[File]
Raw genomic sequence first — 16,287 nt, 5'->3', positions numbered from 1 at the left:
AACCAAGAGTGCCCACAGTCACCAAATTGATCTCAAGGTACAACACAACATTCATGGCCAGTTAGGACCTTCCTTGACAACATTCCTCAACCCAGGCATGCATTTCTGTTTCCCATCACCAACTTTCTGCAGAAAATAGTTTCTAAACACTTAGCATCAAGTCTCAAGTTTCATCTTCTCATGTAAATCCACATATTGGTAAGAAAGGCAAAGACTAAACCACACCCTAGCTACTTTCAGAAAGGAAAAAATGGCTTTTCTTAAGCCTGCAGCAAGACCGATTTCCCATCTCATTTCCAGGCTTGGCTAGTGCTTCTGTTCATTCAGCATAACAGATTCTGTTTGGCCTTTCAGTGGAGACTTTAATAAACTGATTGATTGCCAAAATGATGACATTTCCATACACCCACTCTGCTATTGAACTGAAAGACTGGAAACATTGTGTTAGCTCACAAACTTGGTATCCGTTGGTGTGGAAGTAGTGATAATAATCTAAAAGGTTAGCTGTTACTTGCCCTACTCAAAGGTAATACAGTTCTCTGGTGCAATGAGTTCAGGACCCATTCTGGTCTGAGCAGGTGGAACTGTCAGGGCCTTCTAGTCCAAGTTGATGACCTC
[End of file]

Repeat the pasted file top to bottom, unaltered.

Raw genomic sequence first — 16,287 nt, 5'->3', positions numbered from 1 at the left:
AACCAAGAGTGCCCACAGTCACCAAATTGATCTCAAGGTACAACACAACATTCATGGCCAGTTAGGACCTTCCTTGACAACATTCCTCAACCCAGGCATGCATTTCTGTTTCCCATCACCAACTTTCTGCAGAAAATAGTTTCTAAACACTTAGCATCAAGTCTCAAGTTTCATCTTCTCATGTAAATCCACATATTGGTAAGAAAGGCAAAGACTAAACCACACCCTAGCTACTTTCAGAAAGGAAAAAATGGCTTTTCTTAAGCCTGCAGCAAGACCGATTTCCCATCTCATTTCCAGGCTTGGCTAGTGCTTCTGTTCATTCAGCATAACAGATTCTGTTTGGCCTTTCAGTGGAGACTTTAATAAACTGATTGATTGCCAAAATGATGACATTTCCATACACCCACTCTGCTATTGAACTGAAAGACTGGAAACATTGTGTTAGCTCACAAACTTGGTATCCGTTGGTGTGGAAGTAGTGATAATAATCTAAAAGGTTAGCTGTTACTTGCCCTACTCAAAGGTAATACAGTTCTCTGGTGCAATGAGTTCAGGACCCATTCTGGTCTGAGCAGGTGGAACTGTCAGGGCCTTCTAGTCCAAGTTGATGACCTC